Wednesday, September 29, 2010

Just Call Me Fatty McMenopause

Weight Gain.  One of the side-effects of the Lupron injections I'm receiving. 

I went in yesterday for my second injection.  As usual when you go to a doctor appointment, they checked my blood pressure, temperature, pulse (all normal), and then it was time to step on the scale.  I wear light clothes to the dr on purpose, just for this reason.  Even so, I was up 6 pounds since my last visit.

*I gained 6 pounds in 4 weeks*

Pretty sure I'm not ok with that. 

Other things I'm not ok with, concerning this treatment, would be my mood swings.  I feel like a bipolar crazy lady.  If you ask Big Brother where Mommy lives, he grins and says "Mommy lives in the Cuckoo House".  Pretty accurate.  I'm taking Klonopin for my crazy episodes (which happen more often than I'd like...), and it works, but it relaxes me so much that I get sooo tired... 

I'm not ok with the pain.  Like I said in a previous post, it's constant.  And when I run out of (or get low on) my pain medication, I freak out.  Last week I needed more.  Thursday night I realized I had 4 left.  I had my appointment scheduled for Tuesday, but there was no way I'd be able to make it 4 days with 4 pills.  So I called and had Dr Stitt write me a prescription.  I had The Hubs pick it up since he was in town, and had asked him to fill it.  He didn't.  Said it would have taken too much time.  Luckily, a friend had some (same drug, same dose) that she didn't need, so she gave them to me until I could get the rx filled.  Good thing.  Apparently pharmacies won't fill a prescription with an electronic signature.  I went to three (3) different pharmacies trying to get it filled, and nobody would do it.  The pharmacy here at Martin Army would do it, but that 'would have taken forever to wait for', according to The Hubs.  I'm sick of the pain.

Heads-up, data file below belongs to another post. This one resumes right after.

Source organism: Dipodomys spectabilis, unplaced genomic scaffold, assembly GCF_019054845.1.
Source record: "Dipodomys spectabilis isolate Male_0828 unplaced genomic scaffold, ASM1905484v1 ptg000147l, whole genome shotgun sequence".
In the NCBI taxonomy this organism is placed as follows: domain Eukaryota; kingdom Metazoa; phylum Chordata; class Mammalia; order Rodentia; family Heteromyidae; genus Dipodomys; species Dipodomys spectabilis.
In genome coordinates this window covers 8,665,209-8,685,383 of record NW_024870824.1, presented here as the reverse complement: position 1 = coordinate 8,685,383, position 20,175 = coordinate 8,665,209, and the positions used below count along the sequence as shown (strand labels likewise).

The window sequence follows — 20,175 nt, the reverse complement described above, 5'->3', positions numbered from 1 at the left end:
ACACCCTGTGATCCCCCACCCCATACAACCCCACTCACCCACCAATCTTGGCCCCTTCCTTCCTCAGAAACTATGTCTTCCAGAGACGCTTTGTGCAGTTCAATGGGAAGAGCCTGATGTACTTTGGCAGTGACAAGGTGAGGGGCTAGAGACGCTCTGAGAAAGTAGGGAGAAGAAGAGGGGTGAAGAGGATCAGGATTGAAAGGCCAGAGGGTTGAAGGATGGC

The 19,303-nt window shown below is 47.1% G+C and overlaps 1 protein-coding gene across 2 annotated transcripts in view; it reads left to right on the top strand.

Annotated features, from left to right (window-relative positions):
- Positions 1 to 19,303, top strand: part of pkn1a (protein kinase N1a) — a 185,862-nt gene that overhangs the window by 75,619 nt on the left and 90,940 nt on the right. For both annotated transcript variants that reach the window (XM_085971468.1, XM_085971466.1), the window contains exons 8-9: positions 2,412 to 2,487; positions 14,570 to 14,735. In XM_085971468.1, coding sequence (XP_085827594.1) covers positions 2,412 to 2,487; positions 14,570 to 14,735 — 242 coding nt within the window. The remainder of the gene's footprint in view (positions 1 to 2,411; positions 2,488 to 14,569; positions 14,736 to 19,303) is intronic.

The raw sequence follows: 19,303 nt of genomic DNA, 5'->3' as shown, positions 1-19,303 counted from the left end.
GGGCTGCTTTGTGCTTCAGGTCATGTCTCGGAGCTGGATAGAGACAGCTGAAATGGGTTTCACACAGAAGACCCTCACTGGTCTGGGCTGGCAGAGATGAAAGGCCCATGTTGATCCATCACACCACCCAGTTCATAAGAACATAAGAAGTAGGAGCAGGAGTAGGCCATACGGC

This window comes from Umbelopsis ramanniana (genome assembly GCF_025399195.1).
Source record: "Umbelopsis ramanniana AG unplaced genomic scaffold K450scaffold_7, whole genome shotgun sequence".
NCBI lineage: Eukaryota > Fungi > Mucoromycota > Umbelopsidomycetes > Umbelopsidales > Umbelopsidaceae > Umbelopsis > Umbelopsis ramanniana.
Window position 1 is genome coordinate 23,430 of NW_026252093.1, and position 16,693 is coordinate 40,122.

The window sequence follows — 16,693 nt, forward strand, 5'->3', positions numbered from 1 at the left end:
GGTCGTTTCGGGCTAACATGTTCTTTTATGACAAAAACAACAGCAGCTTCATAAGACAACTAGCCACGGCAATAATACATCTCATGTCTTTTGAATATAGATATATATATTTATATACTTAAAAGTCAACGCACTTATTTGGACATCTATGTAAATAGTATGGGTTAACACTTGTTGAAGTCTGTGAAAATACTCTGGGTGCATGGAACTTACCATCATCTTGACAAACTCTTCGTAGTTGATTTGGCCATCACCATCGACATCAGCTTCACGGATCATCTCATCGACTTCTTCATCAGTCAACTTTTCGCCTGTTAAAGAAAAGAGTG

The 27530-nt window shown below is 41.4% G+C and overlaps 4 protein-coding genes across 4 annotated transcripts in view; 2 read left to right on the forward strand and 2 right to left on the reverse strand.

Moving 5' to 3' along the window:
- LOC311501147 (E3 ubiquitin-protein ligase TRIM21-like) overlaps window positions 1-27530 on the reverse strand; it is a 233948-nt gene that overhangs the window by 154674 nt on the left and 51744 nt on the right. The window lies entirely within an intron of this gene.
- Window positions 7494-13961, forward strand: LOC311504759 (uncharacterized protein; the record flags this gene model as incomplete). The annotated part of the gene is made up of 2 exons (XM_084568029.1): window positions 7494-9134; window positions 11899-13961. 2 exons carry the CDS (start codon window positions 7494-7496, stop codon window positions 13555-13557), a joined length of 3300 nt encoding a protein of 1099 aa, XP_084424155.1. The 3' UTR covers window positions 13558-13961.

Oh yeah.  And my boobs are all shrunken.  (breast changes was on the list of side effects)... Not sure if that is solely related (or even related at all) to the Lupron, or if it's simply because this is the first time since summer of 2007 I haven't' been pregnant or nursing, but this is the smallest my boobs have been since my sophomore year of high school.  It's depressing.  Seriously.